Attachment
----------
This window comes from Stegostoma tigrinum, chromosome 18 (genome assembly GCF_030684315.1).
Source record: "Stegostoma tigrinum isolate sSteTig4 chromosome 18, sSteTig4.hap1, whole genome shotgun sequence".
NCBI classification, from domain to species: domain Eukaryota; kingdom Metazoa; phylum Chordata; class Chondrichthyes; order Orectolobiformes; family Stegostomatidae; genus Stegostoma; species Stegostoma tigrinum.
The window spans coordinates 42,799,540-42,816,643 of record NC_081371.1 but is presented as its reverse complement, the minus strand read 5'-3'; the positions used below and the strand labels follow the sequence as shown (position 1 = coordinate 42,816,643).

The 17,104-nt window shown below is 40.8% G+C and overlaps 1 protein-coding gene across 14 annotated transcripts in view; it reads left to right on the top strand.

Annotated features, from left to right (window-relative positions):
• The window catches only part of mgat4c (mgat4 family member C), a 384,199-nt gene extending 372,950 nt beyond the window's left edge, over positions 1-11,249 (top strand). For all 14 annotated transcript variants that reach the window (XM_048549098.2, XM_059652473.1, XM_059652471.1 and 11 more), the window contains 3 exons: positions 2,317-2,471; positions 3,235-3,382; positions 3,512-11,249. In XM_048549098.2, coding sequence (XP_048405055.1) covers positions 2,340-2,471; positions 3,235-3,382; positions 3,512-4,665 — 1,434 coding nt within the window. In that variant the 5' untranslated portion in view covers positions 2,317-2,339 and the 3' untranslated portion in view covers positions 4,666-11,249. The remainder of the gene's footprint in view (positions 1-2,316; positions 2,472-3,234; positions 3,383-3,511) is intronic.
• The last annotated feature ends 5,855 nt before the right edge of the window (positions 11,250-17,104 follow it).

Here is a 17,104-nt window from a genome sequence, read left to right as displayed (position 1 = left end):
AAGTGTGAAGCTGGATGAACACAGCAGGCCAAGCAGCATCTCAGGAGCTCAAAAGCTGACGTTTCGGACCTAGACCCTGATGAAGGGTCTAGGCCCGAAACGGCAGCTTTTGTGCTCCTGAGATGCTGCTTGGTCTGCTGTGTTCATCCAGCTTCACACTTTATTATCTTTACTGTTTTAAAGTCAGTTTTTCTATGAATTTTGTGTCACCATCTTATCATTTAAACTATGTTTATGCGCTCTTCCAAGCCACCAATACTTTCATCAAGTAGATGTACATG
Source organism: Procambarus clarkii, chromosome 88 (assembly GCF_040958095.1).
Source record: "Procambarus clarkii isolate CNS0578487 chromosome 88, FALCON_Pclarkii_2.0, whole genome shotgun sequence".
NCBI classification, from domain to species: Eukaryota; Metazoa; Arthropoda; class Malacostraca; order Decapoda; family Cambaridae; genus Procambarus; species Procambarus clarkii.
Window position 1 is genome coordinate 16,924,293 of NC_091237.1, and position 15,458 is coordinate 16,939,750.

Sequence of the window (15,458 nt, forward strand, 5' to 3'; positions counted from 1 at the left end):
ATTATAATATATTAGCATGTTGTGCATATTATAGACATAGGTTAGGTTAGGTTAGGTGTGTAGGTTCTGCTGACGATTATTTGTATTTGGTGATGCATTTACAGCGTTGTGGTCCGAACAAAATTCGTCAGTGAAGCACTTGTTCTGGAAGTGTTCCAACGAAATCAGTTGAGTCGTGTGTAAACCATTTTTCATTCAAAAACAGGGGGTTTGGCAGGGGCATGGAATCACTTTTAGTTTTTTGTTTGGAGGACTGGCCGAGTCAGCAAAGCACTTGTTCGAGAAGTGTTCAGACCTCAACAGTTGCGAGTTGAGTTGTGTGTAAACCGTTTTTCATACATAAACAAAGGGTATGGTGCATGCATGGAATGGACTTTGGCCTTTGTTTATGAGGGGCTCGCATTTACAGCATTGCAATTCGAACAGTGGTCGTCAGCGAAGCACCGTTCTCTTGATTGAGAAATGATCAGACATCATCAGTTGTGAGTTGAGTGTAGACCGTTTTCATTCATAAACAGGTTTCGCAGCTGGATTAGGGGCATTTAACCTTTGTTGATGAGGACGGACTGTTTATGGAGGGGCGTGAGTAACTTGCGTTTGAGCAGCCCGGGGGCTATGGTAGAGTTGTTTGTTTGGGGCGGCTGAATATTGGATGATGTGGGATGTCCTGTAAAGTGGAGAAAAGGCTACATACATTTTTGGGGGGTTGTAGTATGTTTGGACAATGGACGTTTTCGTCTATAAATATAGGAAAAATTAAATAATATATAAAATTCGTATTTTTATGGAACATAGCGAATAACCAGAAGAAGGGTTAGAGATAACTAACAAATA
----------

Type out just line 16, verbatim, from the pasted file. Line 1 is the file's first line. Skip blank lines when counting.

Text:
ATTATAATATATTAGCATGTTGTGCATATTATAGACATAGGTTAGGTTAGGTTAGGTGTGTAGGTTCTGCTGACGATTATTTGTATTTGGTGATGCATTTACAGCGTTGTGGTCCGAACAAAATTCGTCAGTGAAGCACTTGTTCTGGAAGTGTTCCAACGAAATCAGTTGAGTCGTGTGTAAACCATTTTTCATTCAAAAACAGGGGGTTTGGCAGGGGCATGGAATCACTTTTAGTTTTTTGTTTGGAGGACTGGCCGAGTCAGCAAAGCACTTGTTCGAGAAGTGTTCAGACCTCAACAGTTGCGAGTTGAGTTGTGTGTAAACCGTTTTTCATACATAAACAAAGGGTATGGTGCATGCATGGAATGGACTTTGGCCTTTGTTTATGAGGGGCTCGCATTTACAGCATTGCAATTCGAACAGTGGTCGTCAGCGAAGCACCGTTCTCTTGATTGAGAAATGATCAGACATCATCAGTTGTGAGTTGAGTGTAGACCGTTTTCATTCATAAACAGGTTTCGCAGCTGGATTAGGGGCATTTAACCTTTGTTGATGAGGACGGACTGTTTATGGAGGGGCGTGAGTAACTTGCGTTTGAGCAGCCCGGGGGCTATGGTAGAGTTGTTTGTTTGGGGCGGCTGAATATTGGATGATGTGGGATGTCCTGTAAAGTGGAGAAAAGGCTACATACATTTTTGGGGGGTTGTAGTATGTTTGGACAATGGACGTTTTCGTCTATAAATATAGGAAAAATTAAATAATATATAAAATTCGTATTTTTATGGAACATAGCGAATAACCAGAAGAAGGGTTAGAGATAACTAACAAATA